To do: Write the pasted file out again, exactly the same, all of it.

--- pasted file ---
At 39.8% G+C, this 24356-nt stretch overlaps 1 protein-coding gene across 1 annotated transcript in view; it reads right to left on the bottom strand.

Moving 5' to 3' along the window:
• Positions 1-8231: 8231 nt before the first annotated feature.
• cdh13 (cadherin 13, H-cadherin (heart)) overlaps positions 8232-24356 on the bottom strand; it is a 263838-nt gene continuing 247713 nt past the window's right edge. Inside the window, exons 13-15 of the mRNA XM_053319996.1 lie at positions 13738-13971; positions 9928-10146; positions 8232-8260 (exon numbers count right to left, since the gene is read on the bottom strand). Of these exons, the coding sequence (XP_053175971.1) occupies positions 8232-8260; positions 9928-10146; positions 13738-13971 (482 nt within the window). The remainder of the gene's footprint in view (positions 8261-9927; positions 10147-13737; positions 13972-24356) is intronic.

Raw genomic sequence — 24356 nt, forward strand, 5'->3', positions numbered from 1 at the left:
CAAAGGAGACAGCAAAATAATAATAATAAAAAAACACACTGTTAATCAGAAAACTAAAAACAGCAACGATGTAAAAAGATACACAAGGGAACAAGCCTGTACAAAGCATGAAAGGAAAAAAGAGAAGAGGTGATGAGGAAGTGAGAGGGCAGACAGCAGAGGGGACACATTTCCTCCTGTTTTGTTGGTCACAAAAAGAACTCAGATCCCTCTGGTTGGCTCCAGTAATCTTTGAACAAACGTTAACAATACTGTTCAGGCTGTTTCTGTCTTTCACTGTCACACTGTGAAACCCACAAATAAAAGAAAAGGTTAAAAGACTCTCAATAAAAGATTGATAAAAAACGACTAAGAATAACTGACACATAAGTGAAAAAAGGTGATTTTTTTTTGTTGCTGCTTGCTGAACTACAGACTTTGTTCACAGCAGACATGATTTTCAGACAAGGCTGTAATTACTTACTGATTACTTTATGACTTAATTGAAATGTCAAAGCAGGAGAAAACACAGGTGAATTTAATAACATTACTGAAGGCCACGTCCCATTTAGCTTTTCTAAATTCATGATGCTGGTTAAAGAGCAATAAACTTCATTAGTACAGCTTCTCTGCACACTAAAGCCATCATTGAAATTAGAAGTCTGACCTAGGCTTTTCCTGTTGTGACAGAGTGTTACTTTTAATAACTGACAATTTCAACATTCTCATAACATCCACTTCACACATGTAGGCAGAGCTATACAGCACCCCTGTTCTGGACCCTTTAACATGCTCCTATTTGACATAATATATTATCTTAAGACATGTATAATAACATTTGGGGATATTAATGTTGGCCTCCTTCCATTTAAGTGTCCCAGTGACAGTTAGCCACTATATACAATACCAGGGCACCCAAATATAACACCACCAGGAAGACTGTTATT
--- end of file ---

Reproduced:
At 39.8% G+C, this 24356-nt stretch overlaps 1 protein-coding gene across 1 annotated transcript in view; it reads right to left on the bottom strand.

Moving 5' to 3' along the window:
• Positions 1-8231: 8231 nt before the first annotated feature.
• cdh13 (cadherin 13, H-cadherin (heart)) overlaps positions 8232-24356 on the bottom strand; it is a 263838-nt gene continuing 247713 nt past the window's right edge. Inside the window, exons 13-15 of the mRNA XM_053319996.1 lie at positions 13738-13971; positions 9928-10146; positions 8232-8260 (exon numbers count right to left, since the gene is read on the bottom strand). Of these exons, the coding sequence (XP_053175971.1) occupies positions 8232-8260; positions 9928-10146; positions 13738-13971 (482 nt within the window). The remainder of the gene's footprint in view (positions 8261-9927; positions 10147-13737; positions 13972-24356) is intronic.

Raw genomic sequence — 24356 nt, forward strand, 5'->3', positions numbered from 1 at the left:
CAAAGGAGACAGCAAAATAATAATAATAAAAAAACACACTGTTAATCAGAAAACTAAAAACAGCAACGATGTAAAAAGATACACAAGGGAACAAGCCTGTACAAAGCATGAAAGGAAAAAAGAGAAGAGGTGATGAGGAAGTGAGAGGGCAGACAGCAGAGGGGACACATTTCCTCCTGTTTTGTTGGTCACAAAAAGAACTCAGATCCCTCTGGTTGGCTCCAGTAATCTTTGAACAAACGTTAACAATACTGTTCAGGCTGTTTCTGTCTTTCACTGTCACACTGTGAAACCCACAAATAAAAGAAAAGGTTAAAAGACTCTCAATAAAAGATTGATAAAAAACGACTAAGAATAACTGACACATAAGTGAAAAAAGGTGATTTTTTTTTGTTGCTGCTTGCTGAACTACAGACTTTGTTCACAGCAGACATGATTTTCAGACAAGGCTGTAATTACTTACTGATTACTTTATGACTTAATTGAAATGTCAAAGCAGGAGAAAACACAGGTGAATTTAATAACATTACTGAAGGCCACGTCCCATTTAGCTTTTCTAAATTCATGATGCTGGTTAAAGAGCAATAAACTTCATTAGTACAGCTTCTCTGCACACTAAAGCCATCATTGAAATTAGAAGTCTGACCTAGGCTTTTCCTGTTGTGACAGAGTGTTACTTTTAATAACTGACAATTTCAACATTCTCATAACATCCACTTCACACATGTAGGCAGAGCTATACAGCACCCCTGTTCTGGACCCTTTAACATGCTCCTATTTGACATAATATATTATCTTAAGACATGTATAATAACATTTGGGGATATTAATGTTGGCCTCCTTCCATTTAAGTGTCCCAGTGACAGTTAGCCACTATATACAATACCAGGGCACCCAAATATAACACCACCAGGAAGACTGTTATT